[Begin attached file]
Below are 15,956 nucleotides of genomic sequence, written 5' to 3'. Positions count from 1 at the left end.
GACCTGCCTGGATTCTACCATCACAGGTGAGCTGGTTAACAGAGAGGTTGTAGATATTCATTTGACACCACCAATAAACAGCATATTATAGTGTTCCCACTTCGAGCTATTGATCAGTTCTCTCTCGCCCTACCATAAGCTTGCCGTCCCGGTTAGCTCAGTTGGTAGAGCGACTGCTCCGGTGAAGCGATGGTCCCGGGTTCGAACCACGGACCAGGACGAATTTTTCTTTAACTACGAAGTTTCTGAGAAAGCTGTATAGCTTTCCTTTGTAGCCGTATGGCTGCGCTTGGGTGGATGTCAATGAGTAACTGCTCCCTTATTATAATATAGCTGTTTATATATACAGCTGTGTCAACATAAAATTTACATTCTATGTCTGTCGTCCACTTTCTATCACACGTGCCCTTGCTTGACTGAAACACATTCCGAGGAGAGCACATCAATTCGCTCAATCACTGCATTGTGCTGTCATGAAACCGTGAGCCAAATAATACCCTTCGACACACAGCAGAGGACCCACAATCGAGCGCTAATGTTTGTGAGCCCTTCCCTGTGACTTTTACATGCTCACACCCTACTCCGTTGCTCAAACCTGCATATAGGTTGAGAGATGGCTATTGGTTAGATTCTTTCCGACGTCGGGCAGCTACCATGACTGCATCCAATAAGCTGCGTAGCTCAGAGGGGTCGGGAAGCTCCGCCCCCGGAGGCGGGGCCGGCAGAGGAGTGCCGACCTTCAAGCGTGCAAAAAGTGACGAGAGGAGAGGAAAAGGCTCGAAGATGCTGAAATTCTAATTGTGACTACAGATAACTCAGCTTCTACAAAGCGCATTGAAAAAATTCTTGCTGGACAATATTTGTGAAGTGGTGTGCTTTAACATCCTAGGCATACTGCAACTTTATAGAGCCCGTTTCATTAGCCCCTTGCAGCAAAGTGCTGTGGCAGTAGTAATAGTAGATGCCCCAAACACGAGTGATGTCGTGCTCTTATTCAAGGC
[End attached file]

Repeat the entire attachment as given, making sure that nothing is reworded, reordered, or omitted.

Below are 15,956 nucleotides of genomic sequence, written 5' to 3'. Positions count from 1 at the left end.
GACCTGCCTGGATTCTACCATCACAGGTGAGCTGGTTAACAGAGAGGTTGTAGATATTCATTTGACACCACCAATAAACAGCATATTATAGTGTTCCCACTTCGAGCTATTGATCAGTTCTCTCTCGCCCTACCATAAGCTTGCCGTCCCGGTTAGCTCAGTTGGTAGAGCGACTGCTCCGGTGAAGCGATGGTCCCGGGTTCGAACCACGGACCAGGACGAATTTTTCTTTAACTACGAAGTTTCTGAGAAAGCTGTATAGCTTTCCTTTGTAGCCGTATGGCTGCGCTTGGGTGGATGTCAATGAGTAACTGCTCCCTTATTATAATATAGCTGTTTATATATACAGCTGTGTCAACATAAAATTTACATTCTATGTCTGTCGTCCACTTTCTATCACACGTGCCCTTGCTTGACTGAAACACATTCCGAGGAGAGCACATCAATTCGCTCAATCACTGCATTGTGCTGTCATGAAACCGTGAGCCAAATAATACCCTTCGACACACAGCAGAGGACCCACAATCGAGCGCTAATGTTTGTGAGCCCTTCCCTGTGACTTTTACATGCTCACACCCTACTCCGTTGCTCAAACCTGCATATAGGTTGAGAGATGGCTATTGGTTAGATTCTTTCCGACGTCGGGCAGCTACCATGACTGCATCCAATAAGCTGCGTAGCTCAGAGGGGTCGGGAAGCTCCGCCCCCGGAGGCGGGGCCGGCAGAGGAGTGCCGACCTTCAAGCGTGCAAAAAGTGACGAGAGGAGAGGAAAAGGCTCGAAGATGCTGAAATTCTAATTGTGACTACAGATAACTCAGCTTCTACAAAGCGCATTGAAAAAATTCTTGCTGGACAATATTTGTGAAGTGGTGTGCTTTAACATCCTAGGCATACTGCAACTTTATAGAGCCCGTTTCATTAGCCCCTTGCAGCAAAGTGCTGTGGCAGTAGTAATAGTAGATGCCCCAAACACGAGTGATGTCGTGCTCTTATTCAAGGC